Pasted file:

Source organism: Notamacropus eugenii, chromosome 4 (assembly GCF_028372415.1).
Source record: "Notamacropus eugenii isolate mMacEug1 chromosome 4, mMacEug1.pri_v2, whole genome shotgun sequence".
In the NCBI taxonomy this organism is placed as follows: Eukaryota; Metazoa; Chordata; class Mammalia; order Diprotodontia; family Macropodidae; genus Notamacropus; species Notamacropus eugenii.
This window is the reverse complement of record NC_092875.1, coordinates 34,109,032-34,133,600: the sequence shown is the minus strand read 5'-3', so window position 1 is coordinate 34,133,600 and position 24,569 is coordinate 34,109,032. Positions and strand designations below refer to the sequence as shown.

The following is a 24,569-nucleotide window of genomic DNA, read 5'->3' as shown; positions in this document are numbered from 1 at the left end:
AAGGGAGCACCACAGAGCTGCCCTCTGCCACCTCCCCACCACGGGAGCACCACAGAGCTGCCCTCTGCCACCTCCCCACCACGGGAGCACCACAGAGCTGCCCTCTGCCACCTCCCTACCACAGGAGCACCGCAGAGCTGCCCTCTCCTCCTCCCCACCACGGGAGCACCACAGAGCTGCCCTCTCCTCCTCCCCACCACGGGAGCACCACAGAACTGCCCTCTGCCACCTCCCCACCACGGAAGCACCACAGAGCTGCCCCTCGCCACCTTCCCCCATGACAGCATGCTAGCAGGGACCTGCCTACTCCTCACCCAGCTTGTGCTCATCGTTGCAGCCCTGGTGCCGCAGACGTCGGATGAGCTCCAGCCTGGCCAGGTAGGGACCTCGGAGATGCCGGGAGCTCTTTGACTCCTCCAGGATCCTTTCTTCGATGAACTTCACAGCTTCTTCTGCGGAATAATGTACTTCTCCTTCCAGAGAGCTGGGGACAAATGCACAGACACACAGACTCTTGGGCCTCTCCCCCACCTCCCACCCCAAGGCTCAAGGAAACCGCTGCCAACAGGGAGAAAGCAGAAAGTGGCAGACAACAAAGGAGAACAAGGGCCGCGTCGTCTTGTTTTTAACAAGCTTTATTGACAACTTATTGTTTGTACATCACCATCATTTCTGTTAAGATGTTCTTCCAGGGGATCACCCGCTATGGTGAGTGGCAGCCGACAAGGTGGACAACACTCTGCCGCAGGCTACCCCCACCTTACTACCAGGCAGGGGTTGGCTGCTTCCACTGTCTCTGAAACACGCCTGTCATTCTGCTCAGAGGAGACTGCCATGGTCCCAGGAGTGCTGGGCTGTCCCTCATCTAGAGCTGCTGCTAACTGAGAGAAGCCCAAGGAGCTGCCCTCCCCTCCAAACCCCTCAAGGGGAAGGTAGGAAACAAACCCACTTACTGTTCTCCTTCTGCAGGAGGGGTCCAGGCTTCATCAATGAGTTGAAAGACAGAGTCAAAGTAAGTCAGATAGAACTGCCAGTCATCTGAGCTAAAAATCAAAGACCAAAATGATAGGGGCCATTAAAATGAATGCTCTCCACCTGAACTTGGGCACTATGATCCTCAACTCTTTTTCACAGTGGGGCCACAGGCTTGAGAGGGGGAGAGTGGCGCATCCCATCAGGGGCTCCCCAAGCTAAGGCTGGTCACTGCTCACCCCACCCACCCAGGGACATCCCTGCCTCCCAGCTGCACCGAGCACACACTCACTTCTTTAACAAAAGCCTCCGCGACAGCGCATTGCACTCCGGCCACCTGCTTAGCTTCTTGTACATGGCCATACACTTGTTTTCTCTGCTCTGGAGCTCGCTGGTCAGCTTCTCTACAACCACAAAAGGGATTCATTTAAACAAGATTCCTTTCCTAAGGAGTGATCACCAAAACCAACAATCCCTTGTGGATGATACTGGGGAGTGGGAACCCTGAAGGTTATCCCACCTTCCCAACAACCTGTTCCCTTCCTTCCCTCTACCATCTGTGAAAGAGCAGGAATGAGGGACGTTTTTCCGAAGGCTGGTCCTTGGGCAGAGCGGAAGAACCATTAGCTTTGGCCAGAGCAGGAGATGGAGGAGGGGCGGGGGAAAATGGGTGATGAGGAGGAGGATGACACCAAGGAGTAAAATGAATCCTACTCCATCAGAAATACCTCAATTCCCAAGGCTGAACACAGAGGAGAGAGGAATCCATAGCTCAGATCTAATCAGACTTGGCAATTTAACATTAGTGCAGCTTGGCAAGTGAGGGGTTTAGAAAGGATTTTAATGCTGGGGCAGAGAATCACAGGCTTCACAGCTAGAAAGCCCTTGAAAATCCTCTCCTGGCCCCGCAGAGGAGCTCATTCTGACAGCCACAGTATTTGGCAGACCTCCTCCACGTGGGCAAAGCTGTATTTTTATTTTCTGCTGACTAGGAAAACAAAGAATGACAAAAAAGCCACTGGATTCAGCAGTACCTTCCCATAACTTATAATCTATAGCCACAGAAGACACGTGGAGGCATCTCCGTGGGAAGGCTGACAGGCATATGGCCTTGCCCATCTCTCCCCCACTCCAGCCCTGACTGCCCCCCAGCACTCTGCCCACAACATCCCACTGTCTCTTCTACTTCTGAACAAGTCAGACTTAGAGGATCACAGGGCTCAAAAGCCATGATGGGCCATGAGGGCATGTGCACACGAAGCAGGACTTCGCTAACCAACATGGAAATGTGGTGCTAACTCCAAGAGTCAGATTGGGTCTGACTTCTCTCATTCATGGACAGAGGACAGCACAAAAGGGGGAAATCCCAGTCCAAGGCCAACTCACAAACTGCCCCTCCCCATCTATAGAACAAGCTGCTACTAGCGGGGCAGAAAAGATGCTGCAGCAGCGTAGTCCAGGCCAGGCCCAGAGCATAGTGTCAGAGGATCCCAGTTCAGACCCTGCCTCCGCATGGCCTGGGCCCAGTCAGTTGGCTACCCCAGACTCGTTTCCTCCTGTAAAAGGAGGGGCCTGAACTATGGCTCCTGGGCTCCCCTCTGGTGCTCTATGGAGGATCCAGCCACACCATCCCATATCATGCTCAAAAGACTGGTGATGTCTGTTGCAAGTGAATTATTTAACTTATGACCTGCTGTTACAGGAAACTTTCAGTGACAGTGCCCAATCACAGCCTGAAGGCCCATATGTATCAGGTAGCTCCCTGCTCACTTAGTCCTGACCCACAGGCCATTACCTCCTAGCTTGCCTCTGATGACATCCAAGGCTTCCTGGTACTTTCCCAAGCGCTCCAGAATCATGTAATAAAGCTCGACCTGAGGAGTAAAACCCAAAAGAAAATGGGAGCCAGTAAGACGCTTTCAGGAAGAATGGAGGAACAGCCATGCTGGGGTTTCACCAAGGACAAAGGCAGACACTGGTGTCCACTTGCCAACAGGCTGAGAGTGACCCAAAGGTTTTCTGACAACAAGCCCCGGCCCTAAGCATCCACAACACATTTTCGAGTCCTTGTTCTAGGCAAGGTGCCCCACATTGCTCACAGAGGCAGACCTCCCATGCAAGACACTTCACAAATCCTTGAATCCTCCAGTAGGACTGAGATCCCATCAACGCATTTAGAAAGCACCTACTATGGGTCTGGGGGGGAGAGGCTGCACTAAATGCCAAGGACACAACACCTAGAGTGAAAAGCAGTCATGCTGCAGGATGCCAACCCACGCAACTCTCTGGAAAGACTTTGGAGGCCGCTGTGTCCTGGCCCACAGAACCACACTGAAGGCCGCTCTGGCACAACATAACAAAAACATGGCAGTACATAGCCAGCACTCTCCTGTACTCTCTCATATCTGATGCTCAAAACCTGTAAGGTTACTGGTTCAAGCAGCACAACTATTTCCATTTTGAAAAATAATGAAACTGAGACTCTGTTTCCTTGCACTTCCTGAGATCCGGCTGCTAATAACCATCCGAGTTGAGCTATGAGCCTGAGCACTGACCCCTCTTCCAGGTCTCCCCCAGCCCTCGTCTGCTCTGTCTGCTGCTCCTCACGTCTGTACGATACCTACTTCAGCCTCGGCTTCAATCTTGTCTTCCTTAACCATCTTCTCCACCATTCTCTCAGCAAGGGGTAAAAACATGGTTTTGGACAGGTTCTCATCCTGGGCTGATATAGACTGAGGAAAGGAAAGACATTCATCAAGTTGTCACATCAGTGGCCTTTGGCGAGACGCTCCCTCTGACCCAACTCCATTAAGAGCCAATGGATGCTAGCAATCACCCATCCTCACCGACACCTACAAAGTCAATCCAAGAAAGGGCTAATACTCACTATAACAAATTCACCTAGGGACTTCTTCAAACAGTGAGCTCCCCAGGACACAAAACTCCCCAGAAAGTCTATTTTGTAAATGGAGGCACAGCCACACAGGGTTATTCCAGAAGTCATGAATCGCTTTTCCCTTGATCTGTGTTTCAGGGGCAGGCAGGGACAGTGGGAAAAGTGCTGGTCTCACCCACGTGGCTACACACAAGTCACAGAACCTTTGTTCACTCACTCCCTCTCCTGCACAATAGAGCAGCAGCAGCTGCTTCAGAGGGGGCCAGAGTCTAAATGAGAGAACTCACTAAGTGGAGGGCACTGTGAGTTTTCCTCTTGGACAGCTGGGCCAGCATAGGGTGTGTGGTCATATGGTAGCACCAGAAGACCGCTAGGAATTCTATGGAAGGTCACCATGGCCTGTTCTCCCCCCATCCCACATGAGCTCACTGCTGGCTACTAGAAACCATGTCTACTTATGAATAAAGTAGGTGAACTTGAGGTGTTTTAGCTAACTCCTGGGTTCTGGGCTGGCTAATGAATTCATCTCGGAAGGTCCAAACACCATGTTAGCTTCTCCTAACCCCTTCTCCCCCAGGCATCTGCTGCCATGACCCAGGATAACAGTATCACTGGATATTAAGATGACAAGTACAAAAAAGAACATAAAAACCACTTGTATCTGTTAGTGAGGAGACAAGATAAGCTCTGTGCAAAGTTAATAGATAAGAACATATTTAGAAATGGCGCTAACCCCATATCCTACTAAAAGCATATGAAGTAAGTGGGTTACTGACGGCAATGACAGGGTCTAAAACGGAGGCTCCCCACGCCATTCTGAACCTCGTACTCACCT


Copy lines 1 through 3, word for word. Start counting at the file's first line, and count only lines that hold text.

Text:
Source organism: Notamacropus eugenii, chromosome 4 (assembly GCF_028372415.1).
Source record: "Notamacropus eugenii isolate mMacEug1 chromosome 4, mMacEug1.pri_v2, whole genome shotgun sequence".
In the NCBI taxonomy this organism is placed as follows: Eukaryota; Metazoa; Chordata; class Mammalia; order Diprotodontia; family Macropodidae; genus Notamacropus; species Notamacropus eugenii.